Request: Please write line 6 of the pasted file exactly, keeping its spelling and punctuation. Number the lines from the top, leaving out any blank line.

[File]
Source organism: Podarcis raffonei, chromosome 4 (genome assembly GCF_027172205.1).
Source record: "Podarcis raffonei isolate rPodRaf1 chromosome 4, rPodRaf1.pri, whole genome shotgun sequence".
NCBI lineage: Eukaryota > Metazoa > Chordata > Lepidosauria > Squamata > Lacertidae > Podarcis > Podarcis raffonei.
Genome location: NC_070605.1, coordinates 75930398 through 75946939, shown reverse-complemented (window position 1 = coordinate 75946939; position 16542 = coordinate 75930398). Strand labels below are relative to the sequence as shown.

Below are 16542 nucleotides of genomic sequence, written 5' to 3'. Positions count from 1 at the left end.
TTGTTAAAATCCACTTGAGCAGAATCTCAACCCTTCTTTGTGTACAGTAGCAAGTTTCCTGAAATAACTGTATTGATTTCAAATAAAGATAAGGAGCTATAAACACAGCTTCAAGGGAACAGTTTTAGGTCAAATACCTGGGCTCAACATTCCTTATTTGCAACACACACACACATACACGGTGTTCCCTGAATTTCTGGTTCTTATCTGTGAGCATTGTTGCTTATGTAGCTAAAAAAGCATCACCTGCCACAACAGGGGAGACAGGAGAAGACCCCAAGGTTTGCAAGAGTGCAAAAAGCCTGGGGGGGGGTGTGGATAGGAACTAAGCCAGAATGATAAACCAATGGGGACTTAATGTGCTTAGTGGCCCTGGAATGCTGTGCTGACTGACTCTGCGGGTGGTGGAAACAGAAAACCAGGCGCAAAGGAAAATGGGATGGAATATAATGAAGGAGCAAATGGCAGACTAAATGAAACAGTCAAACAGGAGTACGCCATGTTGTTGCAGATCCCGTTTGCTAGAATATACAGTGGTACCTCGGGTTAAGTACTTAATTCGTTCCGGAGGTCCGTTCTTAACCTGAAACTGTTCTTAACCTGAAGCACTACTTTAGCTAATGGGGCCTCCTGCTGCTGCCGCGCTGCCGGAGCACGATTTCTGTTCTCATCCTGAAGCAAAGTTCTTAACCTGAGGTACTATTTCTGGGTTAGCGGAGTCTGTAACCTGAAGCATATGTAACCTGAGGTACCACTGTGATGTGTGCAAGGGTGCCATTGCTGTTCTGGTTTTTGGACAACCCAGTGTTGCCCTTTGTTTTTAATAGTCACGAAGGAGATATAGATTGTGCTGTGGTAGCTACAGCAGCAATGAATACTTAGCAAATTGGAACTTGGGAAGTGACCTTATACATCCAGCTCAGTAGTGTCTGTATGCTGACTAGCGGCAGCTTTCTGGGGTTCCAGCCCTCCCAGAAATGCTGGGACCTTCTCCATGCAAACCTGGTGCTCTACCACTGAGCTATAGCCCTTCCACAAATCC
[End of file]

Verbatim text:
TTGTTAAAATCCACTTGAGCAGAATCTCAACCCTTCTTTGTGTACAGTAGCAAGTTTCCTGAAATAACTGTATTGATTTCAAATAAAGATAAGGAGCTATAAACACAGCTTCAAGGGAACAGTTTTAGGTCAAATACCTGGGCTCAACATTCCTTATTTGCAACACACACACACATACACGGTGTTCCCTGAATTTCTGGTTCTTATCTGTGAGCATTGTTGCTTATGTAGCTAAAAAAGCATCACCTGCCACAACAGGGGAGACAGGAGAAGACCCCAAGGTTTGCAAGAGTGCAAAAAGCCTGGGGGGGGGTGTGGATAGGAACTAAGCCAGAATGATAAACCAATGGGGACTTAATGTGCTTAGTGGCCCTGGAATGCTGTGCTGACTGACTCTGCGGGTGGTGGAAACAGAAAACCAGGCGCAAAGGAAAATGGGATGGAATATAATGAAGGAGCAAATGGCAGACTAAATGAAACAGTCAAACAGGAGTACGCCATGTTGTTGCAGATCCCGTTTGCTAGAATATACAGTGGTACCTCGGGTTAAGTACTTAATTCGTTCCGGAGGTCCGTTCTTAACCTGAAACTGTTCTTAACCTGAAGCACTACTTTAGCTAATGGGGCCTCCTGCTGCTGCCGCGCTGCCGGAGCACGATTTCTGTTCTCATCCTGAAGCAAAGTTCTTAACCTGAGGTACTATTTCTGGGTTAGCGGAGTCTGTAACCTGAAGCATATGTAACCTGAGGTACCACTGTGATGTGTGCAAGGGTGCCATTGCTGTTCTGGTTTTTGGACAACCCAGTGTTGCCCTTTGTTTTTAATAGTCACGAAGGAGATATAGATTGTGCTGTGGTAGCTACAGCAGCAATGAATACTTAGCAAATTGGAACTTGGGAAGTGACCTTATACATCCAGCTCAGTAGTGTCTGTATGCTGACTAGCGGCAGCTTTCTGGGGTTCCAGCCCTCCCAGAAATGCTGGGACCTTCTCCATGCAAACCTGGTGCTCTACCACTGAGCTATAGCCCTTCCACAAATCC